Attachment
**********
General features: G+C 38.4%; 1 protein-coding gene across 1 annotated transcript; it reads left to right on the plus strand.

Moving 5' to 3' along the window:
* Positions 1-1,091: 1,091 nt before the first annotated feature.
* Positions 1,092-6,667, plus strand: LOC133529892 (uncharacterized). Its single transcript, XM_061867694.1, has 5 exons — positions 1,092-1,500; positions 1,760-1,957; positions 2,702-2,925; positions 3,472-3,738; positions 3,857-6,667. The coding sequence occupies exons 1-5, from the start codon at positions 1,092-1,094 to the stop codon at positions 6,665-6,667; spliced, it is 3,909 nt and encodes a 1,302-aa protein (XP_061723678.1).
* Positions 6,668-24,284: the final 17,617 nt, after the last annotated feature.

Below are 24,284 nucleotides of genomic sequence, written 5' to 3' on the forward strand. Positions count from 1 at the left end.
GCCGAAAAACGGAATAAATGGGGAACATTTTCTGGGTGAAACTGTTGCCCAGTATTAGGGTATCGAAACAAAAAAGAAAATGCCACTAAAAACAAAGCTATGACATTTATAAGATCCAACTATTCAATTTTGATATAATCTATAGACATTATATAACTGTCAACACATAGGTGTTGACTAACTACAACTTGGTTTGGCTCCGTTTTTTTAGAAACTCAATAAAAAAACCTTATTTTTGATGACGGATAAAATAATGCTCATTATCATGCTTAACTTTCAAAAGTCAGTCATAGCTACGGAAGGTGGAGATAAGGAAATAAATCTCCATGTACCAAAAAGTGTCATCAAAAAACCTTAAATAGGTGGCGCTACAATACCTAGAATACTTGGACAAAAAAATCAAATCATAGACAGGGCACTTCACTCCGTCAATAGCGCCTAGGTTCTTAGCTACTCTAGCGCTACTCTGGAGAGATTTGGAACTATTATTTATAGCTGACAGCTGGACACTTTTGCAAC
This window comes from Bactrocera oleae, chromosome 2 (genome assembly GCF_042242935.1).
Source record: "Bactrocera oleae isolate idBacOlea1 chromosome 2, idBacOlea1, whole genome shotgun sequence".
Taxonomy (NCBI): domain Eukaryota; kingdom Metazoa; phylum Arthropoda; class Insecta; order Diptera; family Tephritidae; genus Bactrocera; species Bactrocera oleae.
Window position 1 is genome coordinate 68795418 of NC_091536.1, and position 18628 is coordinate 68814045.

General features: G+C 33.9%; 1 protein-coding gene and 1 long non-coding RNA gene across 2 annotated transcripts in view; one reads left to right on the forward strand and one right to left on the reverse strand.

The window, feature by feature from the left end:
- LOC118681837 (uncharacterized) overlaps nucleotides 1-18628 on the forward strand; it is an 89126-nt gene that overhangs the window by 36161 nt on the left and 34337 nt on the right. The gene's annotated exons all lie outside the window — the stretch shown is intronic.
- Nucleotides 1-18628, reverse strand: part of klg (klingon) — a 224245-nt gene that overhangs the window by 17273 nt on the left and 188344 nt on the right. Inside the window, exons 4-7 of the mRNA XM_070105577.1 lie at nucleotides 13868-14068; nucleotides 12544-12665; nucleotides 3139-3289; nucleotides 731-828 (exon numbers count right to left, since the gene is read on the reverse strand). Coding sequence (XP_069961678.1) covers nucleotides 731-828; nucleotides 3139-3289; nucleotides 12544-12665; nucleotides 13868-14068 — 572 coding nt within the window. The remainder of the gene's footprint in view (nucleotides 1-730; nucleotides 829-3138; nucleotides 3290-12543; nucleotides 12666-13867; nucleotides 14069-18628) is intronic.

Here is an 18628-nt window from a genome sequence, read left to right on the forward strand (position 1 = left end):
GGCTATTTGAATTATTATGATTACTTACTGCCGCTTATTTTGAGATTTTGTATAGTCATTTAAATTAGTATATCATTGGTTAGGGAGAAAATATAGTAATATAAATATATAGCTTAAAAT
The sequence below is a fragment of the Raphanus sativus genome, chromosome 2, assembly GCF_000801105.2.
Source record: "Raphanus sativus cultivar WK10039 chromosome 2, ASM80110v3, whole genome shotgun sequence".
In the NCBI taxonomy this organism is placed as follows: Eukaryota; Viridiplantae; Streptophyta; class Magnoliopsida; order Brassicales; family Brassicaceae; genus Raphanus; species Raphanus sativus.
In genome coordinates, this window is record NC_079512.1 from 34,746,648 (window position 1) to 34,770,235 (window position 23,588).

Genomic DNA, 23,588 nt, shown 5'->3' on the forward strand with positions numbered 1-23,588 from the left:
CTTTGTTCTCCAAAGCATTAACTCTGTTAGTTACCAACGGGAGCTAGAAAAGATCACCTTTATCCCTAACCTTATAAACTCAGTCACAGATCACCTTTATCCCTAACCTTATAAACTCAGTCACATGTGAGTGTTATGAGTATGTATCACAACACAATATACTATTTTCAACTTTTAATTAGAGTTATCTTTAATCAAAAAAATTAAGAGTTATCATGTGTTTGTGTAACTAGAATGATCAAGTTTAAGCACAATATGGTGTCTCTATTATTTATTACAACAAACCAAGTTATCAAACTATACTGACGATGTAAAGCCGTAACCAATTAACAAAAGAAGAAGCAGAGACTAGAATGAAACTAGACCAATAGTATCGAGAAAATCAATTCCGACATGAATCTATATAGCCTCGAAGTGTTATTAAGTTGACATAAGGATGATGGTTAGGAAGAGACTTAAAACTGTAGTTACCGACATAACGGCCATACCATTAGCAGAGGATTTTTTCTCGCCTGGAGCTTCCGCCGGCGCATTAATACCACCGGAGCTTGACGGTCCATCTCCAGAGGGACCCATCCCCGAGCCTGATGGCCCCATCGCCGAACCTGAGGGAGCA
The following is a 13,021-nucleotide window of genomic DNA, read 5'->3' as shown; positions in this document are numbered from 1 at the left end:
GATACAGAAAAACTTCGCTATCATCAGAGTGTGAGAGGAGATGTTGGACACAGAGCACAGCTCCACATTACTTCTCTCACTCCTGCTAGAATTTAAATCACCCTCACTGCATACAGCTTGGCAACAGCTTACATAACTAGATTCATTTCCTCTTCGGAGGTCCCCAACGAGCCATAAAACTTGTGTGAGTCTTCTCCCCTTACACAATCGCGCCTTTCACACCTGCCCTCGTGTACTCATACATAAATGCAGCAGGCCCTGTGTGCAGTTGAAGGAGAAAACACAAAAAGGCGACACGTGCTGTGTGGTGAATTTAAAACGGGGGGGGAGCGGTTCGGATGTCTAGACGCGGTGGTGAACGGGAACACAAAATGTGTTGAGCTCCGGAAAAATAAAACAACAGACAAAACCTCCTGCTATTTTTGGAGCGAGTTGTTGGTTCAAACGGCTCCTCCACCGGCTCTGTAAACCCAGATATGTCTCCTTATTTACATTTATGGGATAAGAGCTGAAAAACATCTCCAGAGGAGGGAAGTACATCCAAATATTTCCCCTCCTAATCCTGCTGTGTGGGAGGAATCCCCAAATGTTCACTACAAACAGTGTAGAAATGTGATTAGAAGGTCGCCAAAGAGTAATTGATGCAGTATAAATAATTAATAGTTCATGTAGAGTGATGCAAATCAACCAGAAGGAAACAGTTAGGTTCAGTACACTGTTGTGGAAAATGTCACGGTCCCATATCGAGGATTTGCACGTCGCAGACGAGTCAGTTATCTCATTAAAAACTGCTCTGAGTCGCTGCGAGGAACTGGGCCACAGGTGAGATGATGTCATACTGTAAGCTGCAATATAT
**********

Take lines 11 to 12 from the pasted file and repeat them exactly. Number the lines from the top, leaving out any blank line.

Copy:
Window position 1 is genome coordinate 68795418 of NC_091536.1, and position 18628 is coordinate 68814045.

General features: G+C 33.9%; 1 protein-coding gene and 1 long non-coding RNA gene across 2 annotated transcripts in view; one reads left to right on the forward strand and one right to left on the reverse strand.